This image released by Sony Pictures shows Ansel Elgort, right, and Jamie Foxx in a scene from “Baby Driver.” (Wilson Webb/Sony/TriStar Pictures via AP)

This image released by Sony Pictures shows Ansel Elgort, right, and Jamie Foxx in a scene from “Baby Driver.” (Wilson Webb/Sony/TriStar Pictures via AP)

Reeling it in: ‘Baby Driver’ takes viewer on a wild ride

  • By Chris Jenness
  • Wednesday, July 5, 2017 10:08pm
  • News

“Baby Driver”

TriStar Pictures

1 hour, 52 minutes

As I strode back to my car after leaving the theater showing “Baby Driver,” I could almost hear a propulsive soundtrack, the beat matching my stride, and I had to resist the urge to hop in the car and peal the tires on my way out of the parking lot. The fact that I drive a Prius made that part a little easier.

A well written, well executed movie can do that — make you think in the language of the characters, the world sticking with you well after the credits have rolled. Writer/director Edgar Wright’s movies are like that. For Wright, the timing is everything. In his movies the soundtrack is a supporting character, and it’s no wonder that the whole goes together like a two-hour song. And a kick-ass one at that.

“Baby Driver” is the story of Baby, a phenomenal get-away driver working off a debt to a ruthless, yet fatherly criminal named Doc, played by Kevin Spacey. Doc sets up the jobs, puts together a crew, and Baby drives. And man does he ever.

“Baby Driver” is good all the way through, but the explosive car chase at the film’s opening is a masterwork. Of course I enjoy movies — why would I do this job if I didn’t — but it’s rare that I find myself grinning from ear to ear, simply delighted with the cool up on the screen. I remember feeling that way during parts of “Mad Max – Fury Road,” and I felt that way within the first five minutes of “Baby Driver.”

The plot that Wright and co. set up is pretty basic. It’s your typical “one more job and you’re out” routine. What makes Baby unique, aside from his devilish skills behind the wheel, is his specific disability. Due to a terrible accident as a child, Baby has permanent tinnitus, a maddening ringing in his ears, which he drowns out with a constant stream of music played through an old-school iPod. This music forms the soundtrack to Baby’s life and the propulsive, emotional beat that Wright plays his story to, but the music, terrific as it is, is only window dressing.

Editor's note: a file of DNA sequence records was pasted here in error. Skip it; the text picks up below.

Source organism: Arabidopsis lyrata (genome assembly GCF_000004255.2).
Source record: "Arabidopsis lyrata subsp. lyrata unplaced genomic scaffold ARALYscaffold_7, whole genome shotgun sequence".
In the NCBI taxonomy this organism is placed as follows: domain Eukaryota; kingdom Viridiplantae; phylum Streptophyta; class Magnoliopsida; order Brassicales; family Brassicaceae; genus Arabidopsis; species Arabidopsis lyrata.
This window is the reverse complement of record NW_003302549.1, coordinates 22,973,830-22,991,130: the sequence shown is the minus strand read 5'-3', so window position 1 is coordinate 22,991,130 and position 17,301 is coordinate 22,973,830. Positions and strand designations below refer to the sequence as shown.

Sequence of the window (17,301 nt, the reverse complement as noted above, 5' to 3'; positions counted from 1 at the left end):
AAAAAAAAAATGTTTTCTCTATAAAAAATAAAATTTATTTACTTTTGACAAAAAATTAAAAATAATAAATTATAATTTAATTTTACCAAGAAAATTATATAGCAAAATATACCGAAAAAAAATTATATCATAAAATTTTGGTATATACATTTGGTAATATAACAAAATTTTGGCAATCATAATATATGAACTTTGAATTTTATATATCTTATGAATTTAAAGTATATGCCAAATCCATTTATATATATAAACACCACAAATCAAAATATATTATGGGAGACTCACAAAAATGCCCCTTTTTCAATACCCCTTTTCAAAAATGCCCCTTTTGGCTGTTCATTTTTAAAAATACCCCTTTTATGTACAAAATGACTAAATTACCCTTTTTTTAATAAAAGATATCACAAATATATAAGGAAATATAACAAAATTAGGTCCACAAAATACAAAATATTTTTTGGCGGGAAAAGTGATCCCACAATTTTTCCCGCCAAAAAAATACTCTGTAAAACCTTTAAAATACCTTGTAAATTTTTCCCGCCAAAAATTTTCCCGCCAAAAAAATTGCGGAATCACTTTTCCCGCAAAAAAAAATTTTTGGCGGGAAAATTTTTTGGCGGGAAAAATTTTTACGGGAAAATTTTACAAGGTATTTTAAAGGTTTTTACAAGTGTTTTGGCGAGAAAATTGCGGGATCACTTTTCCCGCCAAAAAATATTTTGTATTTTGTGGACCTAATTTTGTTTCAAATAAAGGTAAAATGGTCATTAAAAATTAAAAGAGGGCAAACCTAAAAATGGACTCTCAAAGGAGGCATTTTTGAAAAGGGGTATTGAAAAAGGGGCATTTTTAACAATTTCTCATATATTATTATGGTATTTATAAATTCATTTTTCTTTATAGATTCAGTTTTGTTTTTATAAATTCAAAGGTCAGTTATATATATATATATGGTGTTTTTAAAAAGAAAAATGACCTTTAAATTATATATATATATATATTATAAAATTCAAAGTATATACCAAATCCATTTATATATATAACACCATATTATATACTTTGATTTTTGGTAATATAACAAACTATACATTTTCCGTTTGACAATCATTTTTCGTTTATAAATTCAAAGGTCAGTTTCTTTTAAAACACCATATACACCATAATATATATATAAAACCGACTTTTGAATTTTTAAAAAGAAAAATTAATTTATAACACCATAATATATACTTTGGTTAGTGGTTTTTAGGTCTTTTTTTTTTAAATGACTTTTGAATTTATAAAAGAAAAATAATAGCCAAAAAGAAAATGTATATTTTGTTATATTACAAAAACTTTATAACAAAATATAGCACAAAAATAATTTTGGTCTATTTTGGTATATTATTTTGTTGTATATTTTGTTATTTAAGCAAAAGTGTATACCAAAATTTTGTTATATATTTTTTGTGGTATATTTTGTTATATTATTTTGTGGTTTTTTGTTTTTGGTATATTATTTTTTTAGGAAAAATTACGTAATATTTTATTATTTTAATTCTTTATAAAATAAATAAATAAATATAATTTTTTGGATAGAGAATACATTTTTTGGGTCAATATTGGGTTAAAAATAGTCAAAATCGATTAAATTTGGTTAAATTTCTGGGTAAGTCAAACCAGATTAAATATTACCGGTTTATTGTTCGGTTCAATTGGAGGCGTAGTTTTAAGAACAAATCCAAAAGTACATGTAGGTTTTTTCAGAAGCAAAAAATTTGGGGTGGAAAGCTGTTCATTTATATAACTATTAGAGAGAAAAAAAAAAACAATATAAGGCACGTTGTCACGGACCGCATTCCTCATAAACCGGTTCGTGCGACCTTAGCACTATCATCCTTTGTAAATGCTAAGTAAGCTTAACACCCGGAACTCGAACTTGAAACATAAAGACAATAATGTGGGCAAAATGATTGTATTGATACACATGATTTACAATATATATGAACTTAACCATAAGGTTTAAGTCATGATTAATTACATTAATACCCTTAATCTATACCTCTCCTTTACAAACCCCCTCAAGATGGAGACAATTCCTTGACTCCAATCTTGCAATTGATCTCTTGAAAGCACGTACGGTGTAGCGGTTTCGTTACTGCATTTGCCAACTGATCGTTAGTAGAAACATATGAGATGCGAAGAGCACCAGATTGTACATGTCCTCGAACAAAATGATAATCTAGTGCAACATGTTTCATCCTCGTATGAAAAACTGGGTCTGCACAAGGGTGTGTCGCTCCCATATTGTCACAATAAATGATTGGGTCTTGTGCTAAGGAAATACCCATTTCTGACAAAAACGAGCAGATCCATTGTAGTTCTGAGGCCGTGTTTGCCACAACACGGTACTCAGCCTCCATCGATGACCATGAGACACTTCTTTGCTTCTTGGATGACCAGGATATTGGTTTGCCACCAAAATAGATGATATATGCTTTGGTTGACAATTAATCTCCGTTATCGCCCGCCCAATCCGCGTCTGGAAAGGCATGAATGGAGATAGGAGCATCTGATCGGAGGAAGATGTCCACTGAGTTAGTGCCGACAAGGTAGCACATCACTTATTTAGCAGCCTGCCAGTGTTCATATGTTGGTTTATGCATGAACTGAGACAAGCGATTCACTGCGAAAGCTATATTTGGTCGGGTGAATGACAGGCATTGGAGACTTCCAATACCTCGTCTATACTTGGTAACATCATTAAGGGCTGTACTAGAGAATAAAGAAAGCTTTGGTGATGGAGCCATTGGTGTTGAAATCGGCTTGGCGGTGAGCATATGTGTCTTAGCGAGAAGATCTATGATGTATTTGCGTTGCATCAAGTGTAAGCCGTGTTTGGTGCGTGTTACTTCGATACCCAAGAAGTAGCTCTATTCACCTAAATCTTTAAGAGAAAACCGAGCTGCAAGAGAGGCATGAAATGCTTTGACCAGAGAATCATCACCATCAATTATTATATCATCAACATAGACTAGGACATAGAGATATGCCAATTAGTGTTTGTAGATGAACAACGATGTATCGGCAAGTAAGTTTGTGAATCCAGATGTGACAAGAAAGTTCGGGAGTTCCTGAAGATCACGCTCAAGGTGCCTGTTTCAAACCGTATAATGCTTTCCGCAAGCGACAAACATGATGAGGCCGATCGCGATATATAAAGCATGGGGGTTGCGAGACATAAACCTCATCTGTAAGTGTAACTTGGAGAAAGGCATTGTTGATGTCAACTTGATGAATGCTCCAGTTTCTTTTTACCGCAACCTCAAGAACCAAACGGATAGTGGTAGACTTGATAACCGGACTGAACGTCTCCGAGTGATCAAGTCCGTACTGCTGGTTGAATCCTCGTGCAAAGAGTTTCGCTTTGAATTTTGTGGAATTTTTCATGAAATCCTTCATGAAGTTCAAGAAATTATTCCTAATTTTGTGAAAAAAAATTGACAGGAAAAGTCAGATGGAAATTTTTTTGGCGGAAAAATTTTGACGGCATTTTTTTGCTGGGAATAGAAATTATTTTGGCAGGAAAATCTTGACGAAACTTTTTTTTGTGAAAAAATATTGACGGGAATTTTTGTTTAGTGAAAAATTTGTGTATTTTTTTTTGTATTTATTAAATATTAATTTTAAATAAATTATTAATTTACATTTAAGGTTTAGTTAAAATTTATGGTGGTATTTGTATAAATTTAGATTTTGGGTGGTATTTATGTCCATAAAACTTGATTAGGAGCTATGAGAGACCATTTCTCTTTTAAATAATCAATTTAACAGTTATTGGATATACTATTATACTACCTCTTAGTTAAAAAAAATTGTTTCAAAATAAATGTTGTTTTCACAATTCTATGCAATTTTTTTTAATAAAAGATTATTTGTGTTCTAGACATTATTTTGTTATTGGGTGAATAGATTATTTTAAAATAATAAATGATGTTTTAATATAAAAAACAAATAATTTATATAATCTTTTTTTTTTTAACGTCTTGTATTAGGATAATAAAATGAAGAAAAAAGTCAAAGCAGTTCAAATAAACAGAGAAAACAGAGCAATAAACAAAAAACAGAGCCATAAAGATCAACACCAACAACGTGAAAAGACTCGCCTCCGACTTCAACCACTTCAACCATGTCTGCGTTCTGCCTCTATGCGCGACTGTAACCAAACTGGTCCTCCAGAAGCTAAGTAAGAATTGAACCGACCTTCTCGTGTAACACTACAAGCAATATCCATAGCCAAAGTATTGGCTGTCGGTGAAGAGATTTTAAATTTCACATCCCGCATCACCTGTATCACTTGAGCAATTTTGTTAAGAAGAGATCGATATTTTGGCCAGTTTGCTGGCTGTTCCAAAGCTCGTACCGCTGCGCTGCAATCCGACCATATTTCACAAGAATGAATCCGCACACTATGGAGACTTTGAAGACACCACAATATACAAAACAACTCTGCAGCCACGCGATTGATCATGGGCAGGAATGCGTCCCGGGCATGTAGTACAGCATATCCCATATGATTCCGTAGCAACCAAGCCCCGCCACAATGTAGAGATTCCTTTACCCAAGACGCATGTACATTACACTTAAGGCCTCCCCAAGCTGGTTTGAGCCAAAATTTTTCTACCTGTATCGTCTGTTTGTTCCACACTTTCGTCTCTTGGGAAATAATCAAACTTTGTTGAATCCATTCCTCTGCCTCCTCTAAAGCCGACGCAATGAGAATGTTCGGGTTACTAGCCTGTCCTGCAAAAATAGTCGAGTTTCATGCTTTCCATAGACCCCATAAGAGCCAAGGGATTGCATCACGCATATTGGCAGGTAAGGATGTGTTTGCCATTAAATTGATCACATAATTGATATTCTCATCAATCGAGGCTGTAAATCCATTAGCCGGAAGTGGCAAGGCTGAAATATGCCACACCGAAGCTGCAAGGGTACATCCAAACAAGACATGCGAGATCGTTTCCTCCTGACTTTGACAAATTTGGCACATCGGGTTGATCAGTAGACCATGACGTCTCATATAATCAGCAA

What makes Baby special, and what is revealed gradually, is his vulnerability. Highly skilled and mostly silent, it’s easy to confuse Baby with fully capable adult, but he’s just a kid, one who’s in way over his head. Baby’s world turns upside down at the introduction of Debora, a waitress at Baby’s favorite diner, who enters the film singing “B-A-B-Y, Baby” softly under her breath and steals Baby’s heart forever.

Be prepared to fall in love with Debora yourself. Actress Lily James, who you might also know from “Downton Abbey” or “Cinderella” is absolutely perfect for this role. She draws a sharp contrast for Baby as to what life can be as opposed to what life is. With this first crack in his armor, Baby is about to find out the hard way what kind of people he is really working with.

It’s hard to overstate how much I enjoyed “Baby Driver.” It’s not perfect. Wright’s “Hot Fuzz,” “Shaun of the Dead” and “Scott Pilgrim” are each, in their ways, more polished films, but in those moments when it’s firing on all cylinders, “Baby” leaves them all in the dust. I think it’s because, in many ways, the movie feels like a song, or a poem — something deceptively simple yet complicated and interesting at the same time, all set to an infectious beat.

As I said, it has a few issues. The stylishness of the first two-thirds of the film kind of dies away, perhaps necessarily, in the last act, and the very end goes on far too long. Wright was obviously in love with his characters by the end, and had difficulty streamlining the denouement. I get it — I was in love with them too.